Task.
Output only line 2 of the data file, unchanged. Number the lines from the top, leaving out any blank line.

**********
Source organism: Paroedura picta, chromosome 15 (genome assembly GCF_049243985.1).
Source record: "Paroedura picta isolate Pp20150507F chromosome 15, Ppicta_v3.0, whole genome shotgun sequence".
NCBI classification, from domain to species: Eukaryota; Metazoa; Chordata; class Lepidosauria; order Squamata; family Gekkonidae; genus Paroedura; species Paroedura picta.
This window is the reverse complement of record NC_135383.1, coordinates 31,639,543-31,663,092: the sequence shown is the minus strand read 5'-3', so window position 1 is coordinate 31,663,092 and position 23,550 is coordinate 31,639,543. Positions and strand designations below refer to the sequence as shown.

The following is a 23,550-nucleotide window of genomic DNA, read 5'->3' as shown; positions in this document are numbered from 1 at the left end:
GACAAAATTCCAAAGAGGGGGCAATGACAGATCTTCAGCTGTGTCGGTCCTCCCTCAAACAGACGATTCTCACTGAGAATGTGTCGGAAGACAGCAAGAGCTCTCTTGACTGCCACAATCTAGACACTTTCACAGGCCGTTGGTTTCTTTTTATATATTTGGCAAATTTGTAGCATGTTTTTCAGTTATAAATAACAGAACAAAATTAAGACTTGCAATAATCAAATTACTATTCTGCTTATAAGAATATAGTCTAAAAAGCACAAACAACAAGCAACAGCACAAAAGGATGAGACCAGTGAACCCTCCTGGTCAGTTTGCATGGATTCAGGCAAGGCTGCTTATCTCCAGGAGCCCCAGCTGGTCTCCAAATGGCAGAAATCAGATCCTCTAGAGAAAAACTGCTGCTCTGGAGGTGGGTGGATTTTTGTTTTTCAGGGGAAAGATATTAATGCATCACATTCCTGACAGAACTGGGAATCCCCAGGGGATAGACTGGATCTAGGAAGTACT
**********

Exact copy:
Source record: "Paroedura picta isolate Pp20150507F chromosome 15, Ppicta_v3.0, whole genome shotgun sequence".